Strojni prevod
 
Za strojni prevod spodnjega besedila kliknite tukaj.
Sustainable development is a call to collective political action  

​​Local politicians from EU and Mediterranean countries discuss collaboration on sustainable development in Ramallah.

The city of Ramallah and the Association of Palestinian Local Authorities on 30 June hosted a meeting of the executive board of the Euro-Mediterranean Regional and Local Assembly (ARLEM), to discuss how cities and regions can collaborate to achieve the United Nations' Sustainable Development Goals. Local and regional leaders, working together in the context of the Union for the Mediterranean, also considered ways to develop the blue economy in the Mediterranean and to deepen integration and economic relations between local and regional authorities throughout the Mediterranean.

Musa Hadid, Mayor of Ramallah and President of the Association of Palestinian Local Authorities, said: "Over the past nine years, ARLEM has shown that there is a community of mayors and governors in Europe and around the Mediterranean who are keen to support the development of each other's cities and regions. Palestine needs support and, potentially, other cities and regions could provide particularly practical help, because they know the challenges of providing core services. But, first of all, they must understand the very specific and significant practical challenges that we face here. That is why I and the Association of Palestinian Local Authorities invited them to Ramallah."

Leila Ghannam, Governor of Ramallah and Al-Bireh, also addressed the ARLEM delegation.

Karl-Heinz-Lambertz, President of the European Committee of the Regions, said: "We come with a deep sense of humility – both about the challenges faced by Palestinian local authorities and about our ability to help in the unique context of this region. But I believe that, with every passing year, cities and regions are increasingly aware that many of their local challenges can be better tackled in partnership: that is the case for the roughly two-thirds of the UN Sustainable Development Goals (SDGs) that can be achieved by 2030 only by work at the local and regional level. The UN's sustainable development agenda is a call to collective political action. In Europe, the UN SDGs are spurring international collaboration between cities and regions; perhaps we can bring Palestinian local authorities into this cooperation. The UN SDGs already shape the European Joint Strategy in support of the Palestinian Authority, so city-to-city collaboration would reinforce the EU's approach."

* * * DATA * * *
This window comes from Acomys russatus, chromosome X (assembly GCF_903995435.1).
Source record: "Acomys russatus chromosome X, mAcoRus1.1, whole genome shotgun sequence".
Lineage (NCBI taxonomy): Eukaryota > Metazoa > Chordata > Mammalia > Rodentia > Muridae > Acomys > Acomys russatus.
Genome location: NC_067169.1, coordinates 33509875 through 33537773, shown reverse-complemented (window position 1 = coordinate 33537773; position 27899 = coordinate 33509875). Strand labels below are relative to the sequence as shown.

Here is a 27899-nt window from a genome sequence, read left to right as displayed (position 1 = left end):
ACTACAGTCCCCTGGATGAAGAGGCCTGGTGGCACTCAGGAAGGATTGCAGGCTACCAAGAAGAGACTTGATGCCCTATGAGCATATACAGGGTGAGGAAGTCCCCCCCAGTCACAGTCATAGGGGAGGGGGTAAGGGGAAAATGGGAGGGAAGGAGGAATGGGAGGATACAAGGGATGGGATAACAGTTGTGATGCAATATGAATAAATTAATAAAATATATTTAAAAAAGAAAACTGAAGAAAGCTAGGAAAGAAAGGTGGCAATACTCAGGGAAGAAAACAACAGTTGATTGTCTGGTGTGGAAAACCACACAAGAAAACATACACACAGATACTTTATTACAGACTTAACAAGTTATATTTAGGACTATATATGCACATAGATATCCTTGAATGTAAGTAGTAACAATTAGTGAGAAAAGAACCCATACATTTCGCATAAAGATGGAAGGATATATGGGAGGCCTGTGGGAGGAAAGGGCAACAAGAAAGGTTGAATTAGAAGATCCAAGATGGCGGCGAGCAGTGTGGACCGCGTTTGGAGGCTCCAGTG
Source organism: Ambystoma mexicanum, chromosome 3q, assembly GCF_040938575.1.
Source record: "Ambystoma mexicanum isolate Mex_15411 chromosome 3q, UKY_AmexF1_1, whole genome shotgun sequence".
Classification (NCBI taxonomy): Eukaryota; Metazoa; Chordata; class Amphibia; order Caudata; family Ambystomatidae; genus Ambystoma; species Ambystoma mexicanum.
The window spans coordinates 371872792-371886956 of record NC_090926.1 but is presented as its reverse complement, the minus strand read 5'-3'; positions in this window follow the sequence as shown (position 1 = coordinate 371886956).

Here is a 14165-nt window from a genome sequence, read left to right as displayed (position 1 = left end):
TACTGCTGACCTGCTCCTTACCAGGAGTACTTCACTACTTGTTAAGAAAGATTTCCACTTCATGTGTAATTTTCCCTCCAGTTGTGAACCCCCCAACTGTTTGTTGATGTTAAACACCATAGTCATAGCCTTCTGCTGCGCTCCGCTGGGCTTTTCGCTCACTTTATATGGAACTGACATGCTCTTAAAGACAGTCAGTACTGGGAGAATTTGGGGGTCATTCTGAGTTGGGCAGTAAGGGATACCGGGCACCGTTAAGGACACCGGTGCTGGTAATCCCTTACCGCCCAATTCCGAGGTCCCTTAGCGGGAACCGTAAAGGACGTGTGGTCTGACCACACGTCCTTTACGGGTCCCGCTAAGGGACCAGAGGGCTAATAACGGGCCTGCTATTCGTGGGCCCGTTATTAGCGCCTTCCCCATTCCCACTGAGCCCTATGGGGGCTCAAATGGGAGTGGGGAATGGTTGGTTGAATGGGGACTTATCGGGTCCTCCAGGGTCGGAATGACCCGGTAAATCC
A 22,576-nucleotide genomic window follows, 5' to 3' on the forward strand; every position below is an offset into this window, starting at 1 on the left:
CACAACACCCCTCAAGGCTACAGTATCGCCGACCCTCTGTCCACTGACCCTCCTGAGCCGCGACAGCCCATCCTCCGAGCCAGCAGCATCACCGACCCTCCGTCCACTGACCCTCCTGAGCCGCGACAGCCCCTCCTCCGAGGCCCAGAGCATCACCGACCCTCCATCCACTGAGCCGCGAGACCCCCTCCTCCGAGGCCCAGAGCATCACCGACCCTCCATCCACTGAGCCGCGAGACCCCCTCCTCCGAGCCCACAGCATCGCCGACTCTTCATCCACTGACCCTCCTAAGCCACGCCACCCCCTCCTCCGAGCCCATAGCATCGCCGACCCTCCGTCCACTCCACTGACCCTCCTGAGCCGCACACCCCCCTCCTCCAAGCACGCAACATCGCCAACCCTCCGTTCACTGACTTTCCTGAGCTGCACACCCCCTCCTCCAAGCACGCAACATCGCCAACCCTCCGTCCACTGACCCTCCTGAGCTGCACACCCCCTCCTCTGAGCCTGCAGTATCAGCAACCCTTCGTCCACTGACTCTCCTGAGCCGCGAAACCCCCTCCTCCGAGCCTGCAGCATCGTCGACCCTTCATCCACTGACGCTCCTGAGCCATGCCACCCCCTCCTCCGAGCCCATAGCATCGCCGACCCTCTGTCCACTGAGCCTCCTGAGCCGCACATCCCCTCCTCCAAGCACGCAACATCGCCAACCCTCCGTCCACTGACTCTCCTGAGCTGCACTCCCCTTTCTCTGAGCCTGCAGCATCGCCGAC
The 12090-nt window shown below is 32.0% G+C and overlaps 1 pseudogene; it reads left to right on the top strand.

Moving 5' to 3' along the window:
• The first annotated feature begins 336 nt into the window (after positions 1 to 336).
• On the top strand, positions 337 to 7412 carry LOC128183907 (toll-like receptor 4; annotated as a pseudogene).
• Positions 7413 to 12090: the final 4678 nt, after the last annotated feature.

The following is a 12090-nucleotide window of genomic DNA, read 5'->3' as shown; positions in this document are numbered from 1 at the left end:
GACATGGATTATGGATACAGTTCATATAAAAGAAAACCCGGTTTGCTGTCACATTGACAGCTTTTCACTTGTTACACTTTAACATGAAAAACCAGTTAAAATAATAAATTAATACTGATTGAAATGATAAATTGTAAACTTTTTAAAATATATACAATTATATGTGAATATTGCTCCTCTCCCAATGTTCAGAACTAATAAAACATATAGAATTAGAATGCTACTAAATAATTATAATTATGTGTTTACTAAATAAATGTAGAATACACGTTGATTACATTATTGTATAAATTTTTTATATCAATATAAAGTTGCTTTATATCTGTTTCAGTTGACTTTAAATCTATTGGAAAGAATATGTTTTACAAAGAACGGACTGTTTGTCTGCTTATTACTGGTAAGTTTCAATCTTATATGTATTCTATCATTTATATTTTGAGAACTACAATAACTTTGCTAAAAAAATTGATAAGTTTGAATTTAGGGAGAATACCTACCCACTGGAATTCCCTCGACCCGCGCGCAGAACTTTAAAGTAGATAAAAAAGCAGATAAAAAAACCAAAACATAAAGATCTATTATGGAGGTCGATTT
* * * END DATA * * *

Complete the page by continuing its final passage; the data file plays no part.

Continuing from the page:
Mina Bouhdoud, Mayor of Lagfifat in Morocco and co-chairwoman of ARLEM, said: "We are very conscious of the very constrained and extremely challenging circumstances in which Palestinian communities work. This makes partnerships and common objectives even more important. In Morocco, national, regional and local authorities are working more and more closely together to advance the UN's Sustainable Development Goals. I hope that Palestinian authorities and communities can also work effectively together towards the UN's 17 goals."

Juan Espadas Cejas, Mayor of Seville, said: "In February, Seville hosted not just ARLEM's largest annual meeting, but also an important UN meeting on how to cities and regions can advance the UN SDGs. These are just two recent examples of Seville's – and Spain's – deep commitment to promoting sustainable development. We believe that global challenges require local responses. We must help each other. We need to work on finding ways to partner with Palestinian mayors. We need to look beyond traditional development tools and tap the potential of peers-to-peers partnerships."

Notes to editors:

  • Since 2010, ARLEM has served as a platform for cooperation between local and regional politicians from the EU and the Mediterranean regions. Its recommendations serve to inform decisions taken by the EU and the Union for the Mediterranean. ARLEM  brings together 80 members and 2 observers from the EU and its Mediterranean partner countries, ranging from Mauritania to Albania. Libya has observer status. ARLEM is represented on the Regional Platform on Sustainable Urban Development of the Union of the Mediterranean; the platform's work is linked to objective 11 of the UN's Sustainable Development Goals ("Goal 11: Make cities and human settlements inclusive, safe, resilient and sustainable").
  • The European Committee of the Regions (CoR) champions the development of international cooperation between cities and regions within the EU but also globally. Since 2015, for example, it has brought together a group of European cities and regions – Seville included – to help eight Libyan cities, including Tripoli and Benghazi. The partnerships with Libyan cities range from fisheries and waste-management projects to a peace-building project with the UN to train youth workers. The Nicosia initiative – as the collaboration is known – enjoys financial support from the European Commission and the cities and regions involved, amongst others.
  • Other members of the ARLEM delegation were Lütfü Savaş, Mayor of Hatay in Turkey and, from the European Union: Markku Markkula, from  Espoo in Finland and 1st vice president of the CoR; Olgierd Geblewicz, President of the province of West Pomerania and leader of the presidents of Polish provinces; Arnoldas Abramavičius of Zarasai district in Lithuania and the CoR's rapporteur on the SDGs; Vincenzo Bianco, former interior minister of Italy and former mayor and current council member of Catania; Paweł Grzybowski of Rypin in Poland; Jean-Francois Barnier, Mayor of Chambon-Feugerolles in France; and Uno Silberg of Kose municipality in Estonia.